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Salix amygdaloides Andersson
Peachleaf Willow, Peach-leaf Willow, Almond-leaf Willow, Almond Willow, Peach Willow, Southwestern Peach Willow, Wright Willow, Wright Peachleaf Willow
Salicaceae (Willow Family)
Synonym(s): Salix amygdaloides var. wrightii, Salix nigra var. amygdaloides, Salix nigra var. wrightii, Salix wrightii
USDA Symbol: saam2
USDA Native Status: L48 (N), CAN (N)
Peach-leaf willow is a medium-sized, multi-trunked tree, 35-60 ft. tall, with fine-textured, slightly weeping branching and orange-yellow twigs. Catkins appear before leaf emergence. The narrow, yellow-green foliage has insignificant fall color. Tree with 1 or sometimes several straight trunks, upright branches, and spreading crown.
This is the common willow across the northern plains, where it is important in protecting riverbanks from erosion. Both common and scientific names refer to the leaf shape, which suggests that of Peach.
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Plant CharacteristicsDuration: Perennial
Leaf Retention: Deciduous
Leaf Arrangement: Alternate
Leaf Complexity: Simple
Breeding System: Flowers Unisexual , Dioecious
Fruit Type: Capsule
Size Notes: Up to about 60 feet tall.
Bloom InformationBloom Color: Yellow , Green
Bloom Time: Apr , May , Jun
DistributionUSA: AZ , CO , IA , ID , IL , IN , KS , KY , MI , MN , MO , MT , ND , NE , NM , NV , NY , OH , OK , OR , PA , SD , TX , UT , WA , WI , WY
Canada: AB , MB , NL , NT , ON , PE , QC , SK , YT
Native Distribution: NY to c. MI, WI & s.e. B.C., s. to n. OH, n. IN, MO, NM, Apache Co., AZ & c. WA
Native Habitat: Low, wet, open woods; edges of streams & sloughs
Growing ConditionsWater Use: High
Light Requirement: Sun , Part Shade , Shade
Soil Moisture: Moist , Wet
Soil pH: Circumneutral (pH 6.8-7.2)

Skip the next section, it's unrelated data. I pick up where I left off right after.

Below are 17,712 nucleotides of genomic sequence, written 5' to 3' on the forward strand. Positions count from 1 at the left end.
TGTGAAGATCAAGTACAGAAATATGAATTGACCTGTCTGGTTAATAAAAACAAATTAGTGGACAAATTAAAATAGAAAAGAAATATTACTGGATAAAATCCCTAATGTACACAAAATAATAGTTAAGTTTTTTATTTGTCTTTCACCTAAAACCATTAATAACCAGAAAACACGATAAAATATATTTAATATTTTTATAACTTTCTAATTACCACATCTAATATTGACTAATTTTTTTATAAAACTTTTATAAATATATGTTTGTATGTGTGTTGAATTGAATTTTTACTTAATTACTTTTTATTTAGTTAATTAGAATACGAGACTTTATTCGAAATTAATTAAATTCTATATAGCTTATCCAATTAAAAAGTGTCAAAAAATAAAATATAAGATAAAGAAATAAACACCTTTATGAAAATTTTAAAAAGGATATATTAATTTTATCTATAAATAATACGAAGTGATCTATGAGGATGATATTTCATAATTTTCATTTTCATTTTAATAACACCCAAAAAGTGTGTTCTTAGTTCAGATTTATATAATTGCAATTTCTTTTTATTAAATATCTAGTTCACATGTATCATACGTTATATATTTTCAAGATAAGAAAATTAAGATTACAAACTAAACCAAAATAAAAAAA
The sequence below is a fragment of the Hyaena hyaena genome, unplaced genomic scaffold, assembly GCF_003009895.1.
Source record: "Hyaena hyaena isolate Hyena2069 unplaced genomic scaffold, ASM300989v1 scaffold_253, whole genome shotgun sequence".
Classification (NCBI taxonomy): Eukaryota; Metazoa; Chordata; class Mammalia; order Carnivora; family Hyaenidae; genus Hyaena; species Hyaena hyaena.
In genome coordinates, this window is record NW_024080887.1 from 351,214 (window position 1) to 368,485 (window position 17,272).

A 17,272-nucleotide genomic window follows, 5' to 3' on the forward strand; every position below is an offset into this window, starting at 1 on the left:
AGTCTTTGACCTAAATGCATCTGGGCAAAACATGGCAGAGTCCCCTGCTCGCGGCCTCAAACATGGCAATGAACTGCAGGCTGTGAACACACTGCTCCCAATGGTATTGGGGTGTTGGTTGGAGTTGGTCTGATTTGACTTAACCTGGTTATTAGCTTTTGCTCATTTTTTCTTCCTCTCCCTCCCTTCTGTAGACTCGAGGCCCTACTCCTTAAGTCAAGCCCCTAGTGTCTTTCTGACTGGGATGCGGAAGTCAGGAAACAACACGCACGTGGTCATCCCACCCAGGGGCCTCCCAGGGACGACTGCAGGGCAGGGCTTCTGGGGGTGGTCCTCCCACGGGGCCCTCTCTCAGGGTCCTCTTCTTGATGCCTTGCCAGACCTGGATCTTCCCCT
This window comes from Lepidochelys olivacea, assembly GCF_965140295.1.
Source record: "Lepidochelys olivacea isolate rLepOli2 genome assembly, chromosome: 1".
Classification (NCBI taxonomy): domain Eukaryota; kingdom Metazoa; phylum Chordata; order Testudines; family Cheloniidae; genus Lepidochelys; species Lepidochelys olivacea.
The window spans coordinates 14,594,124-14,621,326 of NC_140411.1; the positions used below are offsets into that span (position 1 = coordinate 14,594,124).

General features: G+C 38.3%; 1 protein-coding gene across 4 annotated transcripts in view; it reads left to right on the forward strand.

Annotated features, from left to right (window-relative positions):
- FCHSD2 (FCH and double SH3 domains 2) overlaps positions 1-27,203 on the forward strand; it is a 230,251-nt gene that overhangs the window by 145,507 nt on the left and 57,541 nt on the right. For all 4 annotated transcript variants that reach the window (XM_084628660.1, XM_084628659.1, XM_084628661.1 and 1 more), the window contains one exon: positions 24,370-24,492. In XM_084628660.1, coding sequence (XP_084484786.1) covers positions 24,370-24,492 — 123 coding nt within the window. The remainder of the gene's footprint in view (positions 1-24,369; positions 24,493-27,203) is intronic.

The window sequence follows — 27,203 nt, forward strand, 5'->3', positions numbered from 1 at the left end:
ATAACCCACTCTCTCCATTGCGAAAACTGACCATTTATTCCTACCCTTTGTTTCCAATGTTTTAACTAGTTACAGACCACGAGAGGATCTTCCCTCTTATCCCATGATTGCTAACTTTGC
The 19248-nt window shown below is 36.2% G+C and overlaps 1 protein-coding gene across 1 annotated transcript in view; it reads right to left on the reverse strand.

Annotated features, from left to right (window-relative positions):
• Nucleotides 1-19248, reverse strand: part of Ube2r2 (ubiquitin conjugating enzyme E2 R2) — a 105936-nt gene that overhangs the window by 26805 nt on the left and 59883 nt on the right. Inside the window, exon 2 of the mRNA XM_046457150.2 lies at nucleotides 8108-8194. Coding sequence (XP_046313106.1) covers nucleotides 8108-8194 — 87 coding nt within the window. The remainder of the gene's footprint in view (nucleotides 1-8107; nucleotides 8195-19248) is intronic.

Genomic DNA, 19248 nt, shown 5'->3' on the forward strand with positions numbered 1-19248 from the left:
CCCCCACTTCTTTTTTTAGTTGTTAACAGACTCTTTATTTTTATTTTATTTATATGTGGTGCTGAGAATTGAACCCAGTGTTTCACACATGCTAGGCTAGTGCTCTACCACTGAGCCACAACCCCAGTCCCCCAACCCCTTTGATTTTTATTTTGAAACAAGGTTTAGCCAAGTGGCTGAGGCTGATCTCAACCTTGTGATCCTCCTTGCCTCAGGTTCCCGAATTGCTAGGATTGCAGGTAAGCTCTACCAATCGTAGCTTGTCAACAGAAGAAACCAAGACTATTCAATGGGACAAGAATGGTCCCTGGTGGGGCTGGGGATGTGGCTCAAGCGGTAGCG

CaCO3 Tolerance: Medium
Soil Description: Wet or damp soils. Limestone-based, Sandy Sandy Loam, Medium Loam Clay Loam, Clay.
Conditions Comments: Short-lived and fast-growing. Susceptible to insect, disease, and wind damage.
BenefitUse Ornamental: Fast growing, Attractive, Shade tree
Use Wildlife: Nesting site, Nesting material, Seeds-granivorous birds. Early season harvest for birds and mammals.
Larval Host: Mourning Cloak, Viceroy.
Value to Beneficial InsectsSpecial Value to Native Bees
Special Value to Bumble Bees
Special Value to Honey Bees
Supports Conservation Biological Control
This information was provided by the Pollinator Program at The Xerces Society for Invertebrate Conservation.
Butterflies and Moths of North America (BAMONA)
Learn more at BAMONA
Learn more at BAMONA
National Wetland Indicator Status
From the National Organizations DirectoryAccording to the species list provided by Affiliate Organizations, this plant is on display at the following locations:
Texas Parks and Wildlife Department - Austin, TX
BibliographyBibref 1186 - Field Guide to Moths of Eastern North America (2005) Covell, C.V., Jr.
Bibref 298 - Field Guide to Texas Trees (1999) Simpson, B.J.
Bibref 1185 - Field Guide to Western Butterflies (Peterson Field Guides) (1999) Opler, P.A. and A.B. Wright
Search More Titles in Bibliography
Web ReferenceWebref 3 - Flora of North America (2014) Missouri Botanical Garden, St. Louis, MO & Harvard University Herbaria, Cambridge, MA.
Additional resourcesUSDA: Find Salix amygdaloides in USDA Plants
FNA: Find Salix amygdaloides in the Flora of North America (if available)
Google: Search Google for Salix amygdaloides
MetadataRecord Modified: 2022-09-26
Research By: TWC Staff